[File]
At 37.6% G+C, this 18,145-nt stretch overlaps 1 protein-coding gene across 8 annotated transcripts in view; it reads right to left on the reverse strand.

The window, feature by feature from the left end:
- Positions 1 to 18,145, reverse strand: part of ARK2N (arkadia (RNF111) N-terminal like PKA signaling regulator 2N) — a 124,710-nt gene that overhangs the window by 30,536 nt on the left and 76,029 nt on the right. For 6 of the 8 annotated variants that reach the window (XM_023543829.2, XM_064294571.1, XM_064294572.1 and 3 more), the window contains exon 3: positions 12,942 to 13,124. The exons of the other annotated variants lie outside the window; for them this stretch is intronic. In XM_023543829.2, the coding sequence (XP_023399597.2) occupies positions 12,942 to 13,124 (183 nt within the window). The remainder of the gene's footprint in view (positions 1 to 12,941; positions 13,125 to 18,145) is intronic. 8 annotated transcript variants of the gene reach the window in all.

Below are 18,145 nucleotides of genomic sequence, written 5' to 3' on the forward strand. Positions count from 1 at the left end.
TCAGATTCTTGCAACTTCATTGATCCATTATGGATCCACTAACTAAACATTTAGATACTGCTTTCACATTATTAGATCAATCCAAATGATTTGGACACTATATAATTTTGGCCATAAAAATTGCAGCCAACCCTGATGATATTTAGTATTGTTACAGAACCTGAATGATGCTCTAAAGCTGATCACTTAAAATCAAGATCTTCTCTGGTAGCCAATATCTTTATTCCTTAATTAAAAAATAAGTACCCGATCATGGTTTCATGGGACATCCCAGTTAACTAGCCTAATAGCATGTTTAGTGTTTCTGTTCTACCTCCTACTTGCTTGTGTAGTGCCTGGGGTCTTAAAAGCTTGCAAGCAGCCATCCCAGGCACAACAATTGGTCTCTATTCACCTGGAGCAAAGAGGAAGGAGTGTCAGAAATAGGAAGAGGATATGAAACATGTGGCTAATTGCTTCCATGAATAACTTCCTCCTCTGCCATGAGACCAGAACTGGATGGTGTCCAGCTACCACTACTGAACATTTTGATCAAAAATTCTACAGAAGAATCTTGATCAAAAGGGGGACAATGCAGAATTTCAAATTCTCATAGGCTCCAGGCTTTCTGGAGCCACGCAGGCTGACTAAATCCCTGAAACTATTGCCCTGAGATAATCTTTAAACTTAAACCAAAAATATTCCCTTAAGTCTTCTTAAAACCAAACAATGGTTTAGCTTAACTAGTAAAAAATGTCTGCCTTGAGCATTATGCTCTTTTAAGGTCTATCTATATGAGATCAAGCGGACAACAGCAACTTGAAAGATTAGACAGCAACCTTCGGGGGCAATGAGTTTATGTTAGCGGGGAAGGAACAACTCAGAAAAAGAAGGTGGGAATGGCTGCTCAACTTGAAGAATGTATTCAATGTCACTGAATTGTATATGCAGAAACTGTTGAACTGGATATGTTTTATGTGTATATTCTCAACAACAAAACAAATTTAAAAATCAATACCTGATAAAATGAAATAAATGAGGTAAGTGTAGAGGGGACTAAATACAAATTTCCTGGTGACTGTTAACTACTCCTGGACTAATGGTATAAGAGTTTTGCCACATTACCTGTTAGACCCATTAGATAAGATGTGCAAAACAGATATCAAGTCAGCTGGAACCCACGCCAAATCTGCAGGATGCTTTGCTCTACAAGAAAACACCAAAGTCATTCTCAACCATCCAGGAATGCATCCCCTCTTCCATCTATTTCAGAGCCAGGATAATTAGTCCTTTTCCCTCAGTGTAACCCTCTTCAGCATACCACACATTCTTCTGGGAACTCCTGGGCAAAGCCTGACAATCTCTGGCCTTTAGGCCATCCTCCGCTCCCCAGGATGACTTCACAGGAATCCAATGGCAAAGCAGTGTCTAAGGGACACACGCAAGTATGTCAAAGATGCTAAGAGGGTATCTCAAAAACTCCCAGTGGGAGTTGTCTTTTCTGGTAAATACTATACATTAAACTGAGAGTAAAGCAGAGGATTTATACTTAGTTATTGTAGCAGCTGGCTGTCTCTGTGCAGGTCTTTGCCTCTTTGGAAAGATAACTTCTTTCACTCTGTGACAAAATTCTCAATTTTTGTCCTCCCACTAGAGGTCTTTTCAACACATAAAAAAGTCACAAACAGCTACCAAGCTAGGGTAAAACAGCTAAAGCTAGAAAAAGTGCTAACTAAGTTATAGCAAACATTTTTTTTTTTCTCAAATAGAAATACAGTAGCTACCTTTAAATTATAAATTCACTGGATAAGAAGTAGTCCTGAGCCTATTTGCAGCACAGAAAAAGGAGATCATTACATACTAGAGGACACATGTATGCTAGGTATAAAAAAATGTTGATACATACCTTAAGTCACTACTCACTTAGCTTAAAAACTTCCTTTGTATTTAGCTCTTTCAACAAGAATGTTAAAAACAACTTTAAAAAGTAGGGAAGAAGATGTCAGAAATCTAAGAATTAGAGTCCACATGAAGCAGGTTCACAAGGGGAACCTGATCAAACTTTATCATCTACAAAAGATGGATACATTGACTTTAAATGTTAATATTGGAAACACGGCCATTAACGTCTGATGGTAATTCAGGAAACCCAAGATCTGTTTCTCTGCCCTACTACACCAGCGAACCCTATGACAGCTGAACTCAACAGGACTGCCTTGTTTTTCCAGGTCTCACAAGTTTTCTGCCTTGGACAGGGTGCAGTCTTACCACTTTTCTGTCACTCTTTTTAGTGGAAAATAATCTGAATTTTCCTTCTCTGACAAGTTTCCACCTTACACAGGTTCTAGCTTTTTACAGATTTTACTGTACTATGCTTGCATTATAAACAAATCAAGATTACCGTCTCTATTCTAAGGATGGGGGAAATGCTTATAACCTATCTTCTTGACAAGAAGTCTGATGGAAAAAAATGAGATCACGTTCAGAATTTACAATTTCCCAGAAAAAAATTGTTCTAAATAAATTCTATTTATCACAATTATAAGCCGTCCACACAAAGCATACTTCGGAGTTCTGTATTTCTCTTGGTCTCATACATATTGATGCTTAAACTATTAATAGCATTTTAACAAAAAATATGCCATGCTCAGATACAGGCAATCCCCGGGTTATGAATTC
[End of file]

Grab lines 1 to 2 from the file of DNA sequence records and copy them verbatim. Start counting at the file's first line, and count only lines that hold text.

At 37.6% G+C, this 18,145-nt stretch overlaps 1 protein-coding gene across 8 annotated transcripts in view; it reads right to left on the reverse strand.

The window, feature by feature from the left end: